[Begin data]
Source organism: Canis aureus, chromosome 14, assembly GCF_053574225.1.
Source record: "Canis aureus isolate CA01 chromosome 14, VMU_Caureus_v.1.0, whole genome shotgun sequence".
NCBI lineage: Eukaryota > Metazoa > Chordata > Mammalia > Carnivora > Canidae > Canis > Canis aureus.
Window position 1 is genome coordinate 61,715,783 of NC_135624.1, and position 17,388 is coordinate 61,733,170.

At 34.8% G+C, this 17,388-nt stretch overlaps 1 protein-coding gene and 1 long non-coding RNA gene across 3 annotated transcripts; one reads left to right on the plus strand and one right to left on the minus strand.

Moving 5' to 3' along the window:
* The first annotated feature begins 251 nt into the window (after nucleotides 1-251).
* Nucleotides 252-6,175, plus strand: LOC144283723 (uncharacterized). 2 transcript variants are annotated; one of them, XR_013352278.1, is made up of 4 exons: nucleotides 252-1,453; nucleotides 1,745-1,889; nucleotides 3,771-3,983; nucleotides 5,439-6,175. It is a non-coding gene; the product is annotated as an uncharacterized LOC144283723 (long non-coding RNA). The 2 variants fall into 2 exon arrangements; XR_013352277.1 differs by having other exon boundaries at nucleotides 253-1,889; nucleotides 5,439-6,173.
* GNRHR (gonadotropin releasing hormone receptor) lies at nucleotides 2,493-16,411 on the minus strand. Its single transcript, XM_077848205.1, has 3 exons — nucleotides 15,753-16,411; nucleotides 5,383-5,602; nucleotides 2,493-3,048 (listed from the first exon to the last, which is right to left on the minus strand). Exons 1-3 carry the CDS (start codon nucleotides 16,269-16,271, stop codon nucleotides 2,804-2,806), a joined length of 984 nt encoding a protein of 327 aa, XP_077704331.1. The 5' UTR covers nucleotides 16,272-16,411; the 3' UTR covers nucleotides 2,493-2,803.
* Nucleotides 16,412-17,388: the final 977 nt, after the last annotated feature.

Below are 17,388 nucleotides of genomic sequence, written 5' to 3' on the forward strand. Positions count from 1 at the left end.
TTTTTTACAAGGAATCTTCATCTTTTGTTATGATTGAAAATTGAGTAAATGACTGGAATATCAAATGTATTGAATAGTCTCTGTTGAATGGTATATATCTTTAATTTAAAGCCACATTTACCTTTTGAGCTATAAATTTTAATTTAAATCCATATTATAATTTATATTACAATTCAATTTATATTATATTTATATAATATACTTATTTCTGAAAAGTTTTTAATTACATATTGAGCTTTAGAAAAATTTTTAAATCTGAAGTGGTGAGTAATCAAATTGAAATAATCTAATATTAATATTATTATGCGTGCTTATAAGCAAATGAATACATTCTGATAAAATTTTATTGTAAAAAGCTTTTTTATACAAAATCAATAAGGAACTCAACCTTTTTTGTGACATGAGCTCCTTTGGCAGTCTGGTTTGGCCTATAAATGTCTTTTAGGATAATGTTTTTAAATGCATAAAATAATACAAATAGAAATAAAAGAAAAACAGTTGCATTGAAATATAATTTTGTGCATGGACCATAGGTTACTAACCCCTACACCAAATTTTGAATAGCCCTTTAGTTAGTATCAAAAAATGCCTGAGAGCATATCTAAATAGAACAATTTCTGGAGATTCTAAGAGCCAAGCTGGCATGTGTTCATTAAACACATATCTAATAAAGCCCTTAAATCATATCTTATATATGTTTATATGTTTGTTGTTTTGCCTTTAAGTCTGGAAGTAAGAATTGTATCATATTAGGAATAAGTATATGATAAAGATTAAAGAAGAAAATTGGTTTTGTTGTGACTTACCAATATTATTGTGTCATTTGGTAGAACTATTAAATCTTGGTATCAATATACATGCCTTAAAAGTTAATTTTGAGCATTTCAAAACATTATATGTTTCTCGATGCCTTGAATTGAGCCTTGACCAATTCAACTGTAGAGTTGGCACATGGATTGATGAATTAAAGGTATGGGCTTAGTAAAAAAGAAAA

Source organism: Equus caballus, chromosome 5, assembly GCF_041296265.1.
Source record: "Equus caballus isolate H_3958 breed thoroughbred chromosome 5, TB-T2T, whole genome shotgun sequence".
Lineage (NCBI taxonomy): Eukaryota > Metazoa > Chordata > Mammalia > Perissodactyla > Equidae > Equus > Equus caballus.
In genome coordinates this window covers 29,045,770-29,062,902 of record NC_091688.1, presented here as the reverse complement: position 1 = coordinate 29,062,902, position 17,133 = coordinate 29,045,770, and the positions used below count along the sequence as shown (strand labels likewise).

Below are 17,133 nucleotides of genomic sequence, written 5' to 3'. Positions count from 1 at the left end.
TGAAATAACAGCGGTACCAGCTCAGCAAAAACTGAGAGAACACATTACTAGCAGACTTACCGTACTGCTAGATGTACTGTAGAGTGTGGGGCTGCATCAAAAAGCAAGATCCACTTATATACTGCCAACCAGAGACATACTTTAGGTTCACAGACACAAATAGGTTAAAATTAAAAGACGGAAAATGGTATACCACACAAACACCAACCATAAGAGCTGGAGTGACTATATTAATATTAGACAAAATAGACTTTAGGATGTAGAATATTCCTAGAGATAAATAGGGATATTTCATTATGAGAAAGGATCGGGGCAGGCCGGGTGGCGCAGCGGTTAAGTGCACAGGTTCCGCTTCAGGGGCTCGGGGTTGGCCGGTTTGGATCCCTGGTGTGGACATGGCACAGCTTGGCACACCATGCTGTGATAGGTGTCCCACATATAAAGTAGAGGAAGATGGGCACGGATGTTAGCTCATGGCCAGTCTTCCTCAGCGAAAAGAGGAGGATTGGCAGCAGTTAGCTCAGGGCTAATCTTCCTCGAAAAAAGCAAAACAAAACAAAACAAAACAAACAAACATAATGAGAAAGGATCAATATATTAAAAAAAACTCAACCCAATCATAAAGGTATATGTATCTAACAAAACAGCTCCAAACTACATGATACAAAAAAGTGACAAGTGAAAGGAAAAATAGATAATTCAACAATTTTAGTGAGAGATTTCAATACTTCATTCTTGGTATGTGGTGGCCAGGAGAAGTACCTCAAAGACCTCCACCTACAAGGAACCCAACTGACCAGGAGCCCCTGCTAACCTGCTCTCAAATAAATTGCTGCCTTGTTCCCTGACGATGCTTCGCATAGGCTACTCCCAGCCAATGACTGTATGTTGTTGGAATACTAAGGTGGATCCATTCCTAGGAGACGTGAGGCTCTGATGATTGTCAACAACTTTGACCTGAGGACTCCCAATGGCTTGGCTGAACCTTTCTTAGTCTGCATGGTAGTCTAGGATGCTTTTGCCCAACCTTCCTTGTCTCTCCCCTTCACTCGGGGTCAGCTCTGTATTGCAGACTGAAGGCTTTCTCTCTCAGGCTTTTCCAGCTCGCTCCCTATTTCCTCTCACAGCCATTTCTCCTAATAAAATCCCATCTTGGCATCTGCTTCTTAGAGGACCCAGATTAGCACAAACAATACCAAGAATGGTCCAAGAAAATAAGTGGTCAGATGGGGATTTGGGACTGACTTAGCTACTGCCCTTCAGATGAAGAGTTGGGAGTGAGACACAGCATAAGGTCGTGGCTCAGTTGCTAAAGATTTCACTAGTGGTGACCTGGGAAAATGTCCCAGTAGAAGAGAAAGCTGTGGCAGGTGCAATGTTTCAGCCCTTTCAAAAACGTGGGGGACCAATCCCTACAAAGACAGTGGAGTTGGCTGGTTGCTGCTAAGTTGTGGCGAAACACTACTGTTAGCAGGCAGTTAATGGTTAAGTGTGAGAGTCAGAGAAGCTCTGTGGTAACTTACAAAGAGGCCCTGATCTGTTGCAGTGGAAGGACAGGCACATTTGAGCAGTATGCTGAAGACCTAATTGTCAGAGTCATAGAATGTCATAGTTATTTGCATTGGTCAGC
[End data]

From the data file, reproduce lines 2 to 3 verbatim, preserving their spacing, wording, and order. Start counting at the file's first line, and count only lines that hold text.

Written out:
Source record: "Canis aureus isolate CA01 chromosome 14, VMU_Caureus_v.1.0, whole genome shotgun sequence".
NCBI lineage: Eukaryota > Metazoa > Chordata > Mammalia > Carnivora > Canidae > Canis > Canis aureus.